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Re: Reasonable default styles and visual accessibility

From: Jens O. Meiert <jens@meiert.com>
Date: Tue, 1 Apr 2014 20:47:18 +0400
Message-ID: <CAJ0g8QQfJNps_H+UWov2xk1_gmORRyEybM2F9LHhR9Fh+P08sQ@mail.gmail.com>
To: Simo Sutela <qurnelius@netscape.net>
Cc: W3C Public HTML <public-html@w3.org>
> I find it strange that even blind web authors have to add or link basic
> visual CSS styles to their documents to make them accessible – not only to
> handicapped people but to the general audience as well.

Is that true? HTML typically defines a default presentation [1,2]
which is more or less faithfully followed by user agents [3].

Although arguably not what would commonly be understood as pretty, I’m
not aware of particular accessibility issues with these styles. Even
if, CSS offers customization options just as much as one may find
issues that are user agent, not author responsibility [4].

Still, you may want to make specific suggestions to the spec authors,
on this list. Endorsement by the WCAG WG [5] will likely help as well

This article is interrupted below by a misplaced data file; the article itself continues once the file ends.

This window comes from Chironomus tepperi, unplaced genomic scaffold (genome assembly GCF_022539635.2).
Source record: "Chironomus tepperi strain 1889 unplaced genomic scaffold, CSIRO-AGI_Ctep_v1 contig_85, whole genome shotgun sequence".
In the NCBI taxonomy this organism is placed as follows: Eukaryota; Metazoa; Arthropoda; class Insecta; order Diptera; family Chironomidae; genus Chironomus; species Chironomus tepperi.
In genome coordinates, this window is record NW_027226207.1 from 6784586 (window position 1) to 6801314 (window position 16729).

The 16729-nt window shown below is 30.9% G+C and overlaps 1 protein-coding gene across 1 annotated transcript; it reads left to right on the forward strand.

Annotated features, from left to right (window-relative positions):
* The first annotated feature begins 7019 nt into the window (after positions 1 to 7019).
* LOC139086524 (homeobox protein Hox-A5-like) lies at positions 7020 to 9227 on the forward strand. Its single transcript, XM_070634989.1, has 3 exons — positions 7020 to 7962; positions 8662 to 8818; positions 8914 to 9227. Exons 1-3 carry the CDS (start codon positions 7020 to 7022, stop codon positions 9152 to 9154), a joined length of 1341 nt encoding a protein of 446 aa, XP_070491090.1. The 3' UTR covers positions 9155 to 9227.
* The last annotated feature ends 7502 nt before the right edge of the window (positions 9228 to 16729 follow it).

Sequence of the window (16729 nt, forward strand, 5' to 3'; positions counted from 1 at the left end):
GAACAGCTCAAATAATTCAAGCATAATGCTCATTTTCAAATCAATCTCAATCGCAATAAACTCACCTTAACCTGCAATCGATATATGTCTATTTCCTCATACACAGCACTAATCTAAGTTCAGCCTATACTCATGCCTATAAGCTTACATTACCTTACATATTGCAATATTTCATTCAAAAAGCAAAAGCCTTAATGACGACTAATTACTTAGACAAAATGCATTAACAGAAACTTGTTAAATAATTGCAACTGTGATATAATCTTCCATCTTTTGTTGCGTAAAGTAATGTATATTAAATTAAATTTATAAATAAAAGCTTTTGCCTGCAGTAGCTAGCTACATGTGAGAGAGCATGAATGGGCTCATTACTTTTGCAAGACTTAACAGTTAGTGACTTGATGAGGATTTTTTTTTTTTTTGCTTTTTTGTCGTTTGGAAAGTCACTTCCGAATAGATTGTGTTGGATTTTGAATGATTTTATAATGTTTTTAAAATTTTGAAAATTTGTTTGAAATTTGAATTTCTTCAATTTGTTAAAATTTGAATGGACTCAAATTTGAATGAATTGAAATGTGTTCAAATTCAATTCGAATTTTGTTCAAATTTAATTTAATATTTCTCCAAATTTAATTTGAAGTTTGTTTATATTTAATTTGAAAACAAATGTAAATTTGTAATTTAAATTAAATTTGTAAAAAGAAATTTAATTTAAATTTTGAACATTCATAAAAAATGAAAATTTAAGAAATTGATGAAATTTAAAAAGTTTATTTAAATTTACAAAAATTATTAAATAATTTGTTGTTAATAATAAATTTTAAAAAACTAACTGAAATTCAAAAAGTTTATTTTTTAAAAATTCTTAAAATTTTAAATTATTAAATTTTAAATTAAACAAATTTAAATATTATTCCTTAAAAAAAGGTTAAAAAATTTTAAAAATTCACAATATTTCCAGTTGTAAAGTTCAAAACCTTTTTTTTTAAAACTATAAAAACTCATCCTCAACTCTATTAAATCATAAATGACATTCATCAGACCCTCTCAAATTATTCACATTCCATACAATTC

as comments through the CSS WG [6], though Sam and others may want to
confirm this.

I guess one does not simply change HTML’s default styles [7]—or I’d be
a bit surprised if one does ;)

[1] http://www.whatwg.org/specs/web-apps/current-work/multipage/rendering.html#rendering
[2] http://www.w3.org/TR/html5/rendering.html#introduction-7
[3] http://meiert.com/en/blog/20070922/user-agent-style-sheets/
[4] http://joeclark.org/appearances/atmedia2007/
[5] http://lists.w3.org/Archives/Public/w3c-wai-gl/
[6] http://lists.w3.org/Archives/Public/www-style/
[7] https://imgflip.com/i/7vl8f

Jens O. Meiert
Received on Tuesday, 1 April 2014 16:48:06 UTC

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